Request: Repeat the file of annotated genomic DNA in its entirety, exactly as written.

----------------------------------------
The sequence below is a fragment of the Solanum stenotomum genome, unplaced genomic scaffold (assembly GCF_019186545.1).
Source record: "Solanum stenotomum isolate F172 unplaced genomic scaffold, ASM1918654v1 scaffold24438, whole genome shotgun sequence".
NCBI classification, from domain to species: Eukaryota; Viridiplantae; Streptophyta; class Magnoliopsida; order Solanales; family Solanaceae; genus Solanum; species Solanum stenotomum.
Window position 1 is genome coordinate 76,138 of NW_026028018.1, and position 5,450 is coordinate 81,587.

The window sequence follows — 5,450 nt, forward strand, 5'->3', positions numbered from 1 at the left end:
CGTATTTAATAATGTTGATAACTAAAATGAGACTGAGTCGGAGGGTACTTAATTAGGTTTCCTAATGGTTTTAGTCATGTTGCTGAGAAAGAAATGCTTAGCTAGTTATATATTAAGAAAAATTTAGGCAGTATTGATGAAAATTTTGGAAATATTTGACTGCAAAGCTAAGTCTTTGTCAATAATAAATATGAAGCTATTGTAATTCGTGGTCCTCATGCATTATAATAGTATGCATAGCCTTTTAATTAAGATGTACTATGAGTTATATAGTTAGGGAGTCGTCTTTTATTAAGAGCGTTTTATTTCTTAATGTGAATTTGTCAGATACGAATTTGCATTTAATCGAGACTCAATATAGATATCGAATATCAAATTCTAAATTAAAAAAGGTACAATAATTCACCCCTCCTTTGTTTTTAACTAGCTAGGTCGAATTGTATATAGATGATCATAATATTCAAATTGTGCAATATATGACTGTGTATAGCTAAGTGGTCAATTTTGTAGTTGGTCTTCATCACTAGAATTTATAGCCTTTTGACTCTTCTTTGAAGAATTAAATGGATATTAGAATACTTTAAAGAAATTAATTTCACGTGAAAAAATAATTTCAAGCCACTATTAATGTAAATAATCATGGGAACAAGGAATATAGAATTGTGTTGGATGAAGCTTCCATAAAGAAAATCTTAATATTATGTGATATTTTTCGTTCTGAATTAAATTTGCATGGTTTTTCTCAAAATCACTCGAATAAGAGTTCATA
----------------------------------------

The sequence below is a fragment of the Solanum stenotomum genome, unplaced genomic scaffold (assembly GCF_019186545.1).
Source record: "Solanum stenotomum isolate F172 unplaced genomic scaffold, ASM1918654v1 scaffold24438, whole genome shotgun sequence".
NCBI classification, from domain to species: Eukaryota; Viridiplantae; Streptophyta; class Magnoliopsida; order Solanales; family Solanaceae; genus Solanum; species Solanum stenotomum.
Window position 1 is genome coordinate 76,138 of NW_026028018.1, and position 5,450 is coordinate 81,587.

The window sequence follows — 5,450 nt, forward strand, 5'->3', positions numbered from 1 at the left end:
CGTATTTAATAATGTTGATAACTAAAATGAGACTGAGTCGGAGGGTACTTAATTAGGTTTCCTAATGGTTTTAGTCATGTTGCTGAGAAAGAAATGCTTAGCTAGTTATATATTAAGAAAAATTTAGGCAGTATTGATGAAAATTTTGGAAATATTTGACTGCAAAGCTAAGTCTTTGTCAATAATAAATATGAAGCTATTGTAATTCGTGGTCCTCATGCATTATAATAGTATGCATAGCCTTTTAATTAAGATGTACTATGAGTTATATAGTTAGGGAGTCGTCTTTTATTAAGAGCGTTTTATTTCTTAATGTGAATTTGTCAGATACGAATTTGCATTTAATCGAGACTCAATATAGATATCGAATATCAAATTCTAAATTAAAAAAGGTACAATAATTCACCCCTCCTTTGTTTTTAACTAGCTAGGTCGAATTGTATATAGATGATCATAATATTCAAATTGTGCAATATATGACTGTGTATAGCTAAGTGGTCAATTTTGTAGTTGGTCTTCATCACTAGAATTTATAGCCTTTTGACTCTTCTTTGAAGAATTAAATGGATATTAGAATACTTTAAAGAAATTAATTTCACGTGAAAAAATAATTTCAAGCCACTATTAATGTAAATAATCATGGGAACAAGGAATATAGAATTGTGTTGGATGAAGCTTCCATAAAGAAAATCTTAATATTATGTGATATTTTTCGTTCTGAATTAAATTTGCATGGTTTTTCTCAAAATCACTCGAATAAGAGTTCATA